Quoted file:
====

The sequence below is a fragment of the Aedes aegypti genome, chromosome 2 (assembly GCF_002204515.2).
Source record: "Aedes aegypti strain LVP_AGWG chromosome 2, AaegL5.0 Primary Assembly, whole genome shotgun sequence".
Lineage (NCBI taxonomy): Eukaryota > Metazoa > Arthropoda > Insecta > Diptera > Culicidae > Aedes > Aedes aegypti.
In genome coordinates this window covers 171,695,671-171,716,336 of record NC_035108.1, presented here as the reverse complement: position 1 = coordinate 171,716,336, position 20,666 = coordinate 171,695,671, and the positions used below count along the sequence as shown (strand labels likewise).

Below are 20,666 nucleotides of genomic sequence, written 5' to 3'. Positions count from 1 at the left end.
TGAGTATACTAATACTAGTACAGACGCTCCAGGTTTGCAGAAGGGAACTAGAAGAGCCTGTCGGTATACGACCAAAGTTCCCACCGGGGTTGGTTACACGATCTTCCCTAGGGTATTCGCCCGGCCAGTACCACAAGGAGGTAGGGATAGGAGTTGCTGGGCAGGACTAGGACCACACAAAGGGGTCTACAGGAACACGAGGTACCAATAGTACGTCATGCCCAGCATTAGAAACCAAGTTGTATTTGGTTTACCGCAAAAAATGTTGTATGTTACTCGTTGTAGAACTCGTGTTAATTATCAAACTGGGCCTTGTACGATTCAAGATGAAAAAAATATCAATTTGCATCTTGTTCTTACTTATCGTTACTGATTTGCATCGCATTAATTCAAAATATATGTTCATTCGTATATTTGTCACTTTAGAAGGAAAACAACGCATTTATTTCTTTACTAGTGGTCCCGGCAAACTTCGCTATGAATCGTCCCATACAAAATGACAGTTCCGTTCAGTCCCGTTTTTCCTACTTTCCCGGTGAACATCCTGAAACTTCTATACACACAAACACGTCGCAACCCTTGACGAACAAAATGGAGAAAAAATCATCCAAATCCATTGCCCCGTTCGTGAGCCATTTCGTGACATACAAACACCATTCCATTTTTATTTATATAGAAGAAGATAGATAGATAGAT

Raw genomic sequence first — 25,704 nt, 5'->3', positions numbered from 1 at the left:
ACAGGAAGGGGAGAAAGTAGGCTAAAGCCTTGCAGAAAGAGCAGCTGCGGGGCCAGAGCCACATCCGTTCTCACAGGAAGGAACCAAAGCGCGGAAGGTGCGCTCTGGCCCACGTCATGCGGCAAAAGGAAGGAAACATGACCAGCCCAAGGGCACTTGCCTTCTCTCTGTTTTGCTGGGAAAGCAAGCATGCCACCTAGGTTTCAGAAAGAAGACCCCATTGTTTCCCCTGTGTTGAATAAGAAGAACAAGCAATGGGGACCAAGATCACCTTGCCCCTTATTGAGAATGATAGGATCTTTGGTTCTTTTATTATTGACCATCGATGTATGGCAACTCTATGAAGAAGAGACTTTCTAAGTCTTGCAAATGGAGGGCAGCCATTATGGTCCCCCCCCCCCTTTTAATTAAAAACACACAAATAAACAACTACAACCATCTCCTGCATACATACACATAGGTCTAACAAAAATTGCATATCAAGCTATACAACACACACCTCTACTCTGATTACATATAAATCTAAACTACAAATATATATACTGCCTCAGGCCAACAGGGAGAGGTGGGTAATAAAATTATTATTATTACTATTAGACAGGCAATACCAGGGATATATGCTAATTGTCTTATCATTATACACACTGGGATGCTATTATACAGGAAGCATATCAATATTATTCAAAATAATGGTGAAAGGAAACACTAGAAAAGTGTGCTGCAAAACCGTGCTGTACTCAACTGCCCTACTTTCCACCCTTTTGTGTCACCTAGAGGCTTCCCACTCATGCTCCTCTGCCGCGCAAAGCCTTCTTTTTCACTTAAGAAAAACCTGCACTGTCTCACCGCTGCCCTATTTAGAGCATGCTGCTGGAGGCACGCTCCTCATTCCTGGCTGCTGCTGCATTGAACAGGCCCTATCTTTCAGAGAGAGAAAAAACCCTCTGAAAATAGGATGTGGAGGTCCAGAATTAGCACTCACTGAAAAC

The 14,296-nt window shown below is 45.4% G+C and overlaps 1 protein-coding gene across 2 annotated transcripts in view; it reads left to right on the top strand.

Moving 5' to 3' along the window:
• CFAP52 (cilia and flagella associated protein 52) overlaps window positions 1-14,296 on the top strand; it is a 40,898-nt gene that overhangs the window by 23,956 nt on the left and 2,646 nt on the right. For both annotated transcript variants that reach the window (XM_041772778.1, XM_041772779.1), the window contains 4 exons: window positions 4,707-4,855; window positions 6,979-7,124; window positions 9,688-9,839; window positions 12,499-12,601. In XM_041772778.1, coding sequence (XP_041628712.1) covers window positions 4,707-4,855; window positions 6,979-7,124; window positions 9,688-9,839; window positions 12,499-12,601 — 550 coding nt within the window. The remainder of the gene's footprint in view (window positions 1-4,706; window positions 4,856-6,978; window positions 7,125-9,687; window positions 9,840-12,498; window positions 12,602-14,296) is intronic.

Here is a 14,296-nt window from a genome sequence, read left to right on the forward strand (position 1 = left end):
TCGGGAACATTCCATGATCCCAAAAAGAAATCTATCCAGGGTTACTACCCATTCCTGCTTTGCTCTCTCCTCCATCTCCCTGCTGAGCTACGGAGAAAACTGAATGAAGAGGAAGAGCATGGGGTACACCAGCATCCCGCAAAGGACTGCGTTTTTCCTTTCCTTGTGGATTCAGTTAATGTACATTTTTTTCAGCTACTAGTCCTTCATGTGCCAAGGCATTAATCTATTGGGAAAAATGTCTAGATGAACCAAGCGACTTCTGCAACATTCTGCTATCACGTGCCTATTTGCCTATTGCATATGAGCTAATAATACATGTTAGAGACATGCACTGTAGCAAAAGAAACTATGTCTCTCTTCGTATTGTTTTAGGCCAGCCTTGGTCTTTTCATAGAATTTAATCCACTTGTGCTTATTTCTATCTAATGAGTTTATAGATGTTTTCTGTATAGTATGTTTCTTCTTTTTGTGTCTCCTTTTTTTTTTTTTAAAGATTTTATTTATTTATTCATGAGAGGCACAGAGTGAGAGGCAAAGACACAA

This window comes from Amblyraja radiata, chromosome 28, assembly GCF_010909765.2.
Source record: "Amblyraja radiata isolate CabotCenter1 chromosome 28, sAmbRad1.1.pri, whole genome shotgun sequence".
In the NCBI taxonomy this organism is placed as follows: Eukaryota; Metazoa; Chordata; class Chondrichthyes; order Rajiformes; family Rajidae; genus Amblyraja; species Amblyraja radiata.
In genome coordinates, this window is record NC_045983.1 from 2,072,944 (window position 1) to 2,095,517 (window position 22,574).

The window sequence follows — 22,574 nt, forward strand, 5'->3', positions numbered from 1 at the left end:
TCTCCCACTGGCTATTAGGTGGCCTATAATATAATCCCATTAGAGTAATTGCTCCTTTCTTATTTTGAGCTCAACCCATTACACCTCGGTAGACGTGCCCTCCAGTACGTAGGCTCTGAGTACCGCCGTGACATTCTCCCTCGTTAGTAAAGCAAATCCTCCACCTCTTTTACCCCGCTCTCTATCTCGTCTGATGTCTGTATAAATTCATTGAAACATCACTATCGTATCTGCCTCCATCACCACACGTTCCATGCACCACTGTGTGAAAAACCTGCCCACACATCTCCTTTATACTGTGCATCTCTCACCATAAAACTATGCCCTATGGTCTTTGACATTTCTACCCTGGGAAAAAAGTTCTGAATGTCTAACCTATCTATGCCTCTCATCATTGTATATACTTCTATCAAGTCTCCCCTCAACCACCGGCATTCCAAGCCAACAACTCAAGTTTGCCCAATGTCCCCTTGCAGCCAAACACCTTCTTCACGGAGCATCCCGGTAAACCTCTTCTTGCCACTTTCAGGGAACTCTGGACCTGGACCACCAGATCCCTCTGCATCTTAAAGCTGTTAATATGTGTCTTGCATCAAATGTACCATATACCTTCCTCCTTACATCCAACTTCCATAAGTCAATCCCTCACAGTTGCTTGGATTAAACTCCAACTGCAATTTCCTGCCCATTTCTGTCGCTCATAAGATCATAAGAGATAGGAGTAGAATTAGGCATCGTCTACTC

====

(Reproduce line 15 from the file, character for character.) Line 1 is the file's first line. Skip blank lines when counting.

Source record: "Amblyraja radiata isolate CabotCenter1 chromosome 28, sAmbRad1.1.pri, whole genome shotgun sequence".